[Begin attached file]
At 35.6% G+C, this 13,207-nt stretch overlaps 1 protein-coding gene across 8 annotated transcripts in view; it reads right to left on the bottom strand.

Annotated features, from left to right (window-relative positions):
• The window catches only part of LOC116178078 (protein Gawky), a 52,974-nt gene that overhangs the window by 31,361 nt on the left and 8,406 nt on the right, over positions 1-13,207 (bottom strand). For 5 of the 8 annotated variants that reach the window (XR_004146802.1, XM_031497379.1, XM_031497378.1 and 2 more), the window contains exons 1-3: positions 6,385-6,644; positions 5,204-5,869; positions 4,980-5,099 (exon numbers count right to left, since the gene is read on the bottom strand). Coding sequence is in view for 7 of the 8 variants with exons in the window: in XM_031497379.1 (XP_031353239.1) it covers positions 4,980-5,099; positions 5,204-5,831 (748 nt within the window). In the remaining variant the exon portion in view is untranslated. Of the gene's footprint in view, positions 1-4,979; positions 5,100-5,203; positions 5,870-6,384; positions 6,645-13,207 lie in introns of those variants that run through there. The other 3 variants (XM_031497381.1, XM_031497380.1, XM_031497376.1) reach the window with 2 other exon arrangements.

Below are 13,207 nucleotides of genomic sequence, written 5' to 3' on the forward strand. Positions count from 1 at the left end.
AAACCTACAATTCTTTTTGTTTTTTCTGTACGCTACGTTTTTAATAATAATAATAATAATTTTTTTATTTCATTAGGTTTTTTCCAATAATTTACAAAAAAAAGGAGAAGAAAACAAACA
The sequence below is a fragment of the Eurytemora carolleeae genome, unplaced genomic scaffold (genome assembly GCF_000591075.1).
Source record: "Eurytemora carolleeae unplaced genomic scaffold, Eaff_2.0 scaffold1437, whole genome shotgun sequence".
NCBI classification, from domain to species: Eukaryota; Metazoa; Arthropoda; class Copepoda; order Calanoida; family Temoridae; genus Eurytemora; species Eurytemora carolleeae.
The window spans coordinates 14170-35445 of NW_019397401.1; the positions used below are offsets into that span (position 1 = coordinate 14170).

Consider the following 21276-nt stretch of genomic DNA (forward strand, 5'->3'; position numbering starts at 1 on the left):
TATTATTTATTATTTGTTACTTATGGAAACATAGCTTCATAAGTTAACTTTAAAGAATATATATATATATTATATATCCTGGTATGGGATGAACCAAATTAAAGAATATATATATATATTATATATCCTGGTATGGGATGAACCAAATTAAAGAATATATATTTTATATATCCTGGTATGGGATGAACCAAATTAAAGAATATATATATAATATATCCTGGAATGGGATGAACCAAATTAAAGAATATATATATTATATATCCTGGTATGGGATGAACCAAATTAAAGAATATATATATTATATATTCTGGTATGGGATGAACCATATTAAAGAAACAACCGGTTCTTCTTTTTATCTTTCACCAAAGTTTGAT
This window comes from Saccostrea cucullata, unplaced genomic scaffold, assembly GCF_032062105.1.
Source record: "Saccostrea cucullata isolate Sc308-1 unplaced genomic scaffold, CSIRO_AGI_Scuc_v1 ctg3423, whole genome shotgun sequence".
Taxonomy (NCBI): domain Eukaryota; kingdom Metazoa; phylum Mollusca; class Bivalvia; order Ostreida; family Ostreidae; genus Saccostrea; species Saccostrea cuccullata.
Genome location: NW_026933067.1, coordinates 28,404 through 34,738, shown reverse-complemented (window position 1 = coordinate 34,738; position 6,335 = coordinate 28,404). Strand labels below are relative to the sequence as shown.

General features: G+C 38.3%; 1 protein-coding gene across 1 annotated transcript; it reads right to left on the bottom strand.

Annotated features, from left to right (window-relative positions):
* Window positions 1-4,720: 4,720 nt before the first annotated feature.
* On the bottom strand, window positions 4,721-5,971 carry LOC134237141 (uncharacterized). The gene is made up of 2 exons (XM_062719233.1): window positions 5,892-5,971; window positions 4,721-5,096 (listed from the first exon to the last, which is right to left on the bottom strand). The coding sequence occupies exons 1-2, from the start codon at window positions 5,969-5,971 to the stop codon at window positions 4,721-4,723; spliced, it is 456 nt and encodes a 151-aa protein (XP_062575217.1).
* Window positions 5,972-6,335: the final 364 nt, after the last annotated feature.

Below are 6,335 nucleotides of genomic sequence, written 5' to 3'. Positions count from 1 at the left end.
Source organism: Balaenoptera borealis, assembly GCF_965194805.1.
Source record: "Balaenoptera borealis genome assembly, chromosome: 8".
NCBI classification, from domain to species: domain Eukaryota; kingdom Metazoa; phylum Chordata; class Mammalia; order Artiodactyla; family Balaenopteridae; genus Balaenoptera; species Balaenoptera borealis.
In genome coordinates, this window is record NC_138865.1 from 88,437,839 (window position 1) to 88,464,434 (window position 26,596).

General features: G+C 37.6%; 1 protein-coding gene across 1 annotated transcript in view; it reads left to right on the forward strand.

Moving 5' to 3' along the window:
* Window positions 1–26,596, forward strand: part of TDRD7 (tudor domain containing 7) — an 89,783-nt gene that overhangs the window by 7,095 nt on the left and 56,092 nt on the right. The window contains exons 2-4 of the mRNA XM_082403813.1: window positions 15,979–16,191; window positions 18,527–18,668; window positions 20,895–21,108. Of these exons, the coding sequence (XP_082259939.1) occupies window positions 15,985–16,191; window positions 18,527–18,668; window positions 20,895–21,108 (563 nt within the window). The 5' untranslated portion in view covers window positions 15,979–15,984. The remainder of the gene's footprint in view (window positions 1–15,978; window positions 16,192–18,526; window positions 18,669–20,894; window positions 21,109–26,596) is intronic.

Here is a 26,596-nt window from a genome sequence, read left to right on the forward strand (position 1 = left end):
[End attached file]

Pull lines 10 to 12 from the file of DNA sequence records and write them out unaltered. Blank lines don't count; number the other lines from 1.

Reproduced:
Consider the following 21276-nt stretch of genomic DNA (forward strand, 5'->3'; position numbering starts at 1 on the left):
TATTATTTATTATTTGTTACTTATGGAAACATAGCTTCATAAGTTAACTTTAAAGAATATATATATATATTATATATCCTGGTATGGGATGAACCAAATTAAAGAATATATATATATATTATATATCCTGGTATGGGATGAACCAAATTAAAGAATATATATTTTATATATCCTGGTATGGGATGAACCAAATTAAAGAATATATATATAATATATCCTGGAATGGGATGAACCAAATTAAAGAATATATATATTATATATCCTGGTATGGGATGAACCAAATTAAAGAATATATATATTATATATTCTGGTATGGGATGAACCATATTAAAGAAACAACCGGTTCTTCTTTTTATCTTTCACCAAAGTTTGAT
This window comes from Saccostrea cucullata, unplaced genomic scaffold, assembly GCF_032062105.1.